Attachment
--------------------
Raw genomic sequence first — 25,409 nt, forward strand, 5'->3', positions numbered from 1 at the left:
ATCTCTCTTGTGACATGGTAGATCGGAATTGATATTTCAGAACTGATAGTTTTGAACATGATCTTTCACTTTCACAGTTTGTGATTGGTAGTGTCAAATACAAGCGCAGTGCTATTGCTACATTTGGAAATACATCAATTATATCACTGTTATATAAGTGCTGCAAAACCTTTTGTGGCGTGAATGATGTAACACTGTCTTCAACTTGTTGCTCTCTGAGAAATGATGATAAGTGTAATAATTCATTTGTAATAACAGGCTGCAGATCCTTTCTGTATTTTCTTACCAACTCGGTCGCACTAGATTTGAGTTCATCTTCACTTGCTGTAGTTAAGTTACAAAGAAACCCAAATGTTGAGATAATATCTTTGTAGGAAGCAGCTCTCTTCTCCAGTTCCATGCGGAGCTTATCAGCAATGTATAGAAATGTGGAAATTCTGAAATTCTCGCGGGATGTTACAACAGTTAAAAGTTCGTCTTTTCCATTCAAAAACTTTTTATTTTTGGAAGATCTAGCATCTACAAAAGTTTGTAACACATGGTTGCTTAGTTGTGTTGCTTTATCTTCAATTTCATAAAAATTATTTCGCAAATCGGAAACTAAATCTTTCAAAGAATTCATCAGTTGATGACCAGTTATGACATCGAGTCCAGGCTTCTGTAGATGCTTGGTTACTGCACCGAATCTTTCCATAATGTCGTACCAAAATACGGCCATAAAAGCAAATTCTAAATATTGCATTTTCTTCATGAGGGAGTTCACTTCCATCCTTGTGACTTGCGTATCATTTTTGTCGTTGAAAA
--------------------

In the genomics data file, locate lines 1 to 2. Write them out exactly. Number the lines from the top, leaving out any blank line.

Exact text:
Raw genomic sequence first — 25,409 nt, forward strand, 5'->3', positions numbered from 1 at the left:
ATCTCTCTTGTGACATGGTAGATCGGAATTGATATTTCAGAACTGATAGTTTTGAACATGATCTTTCACTTTCACAGTTTGTGATTGGTAGTGTCAAATACAAGCGCAGTGCTATTGCTACATTTGGAAATACATCAATTATATCACTGTTATATAAGTGCTGCAAAACCTTTTGTGGCGTGAATGATGTAACACTGTCTTCAACTTGTTGCTCTCTGAGAAATGATGATAAGTGTAATAATTCATTTGTAATAACAGGCTGCAGATCCTTTCTGTATTTTCTTACCAACTCGGTCGCACTAGATTTGAGTTCATCTTCACTTGCTGTAGTTAAGTTACAAAGAAACCCAAATGTTGAGATAATATCTTTGTAGGAAGCAGCTCTCTTCTCCAGTTCCATGCGGAGCTTATCAGCAATGTATAGAAATGTGGAAATTCTGAAATTCTCGCGGGATGTTACAACAGTTAAAAGTTCGTCTTTTCCATTCAAAAACTTTTTATTTTTGGAAGATCTAGCATCTACAAAAGTTTGTAACACATGGTTGCTTAGTTGTGTTGCTTTATCTTCAATTTCATAAAAATTATTTCGCAAATCGGAAACTAAATCTTTCAAAGAATTCATCAGTTGATGACCAGTTATGACATCGAGTCCAGGCTTCTGTAGATGCTTGGTTACTGCACCGAATCTTTCCATAATGTCGTACCAAAATACGGCCATAAAAGCAAATTCTAAATATTGCATTTTCTTCATGAGGGAGTTCACTTCCATCCTTGTGACTTGCGTATCATTTTTGTCGTTGAAAA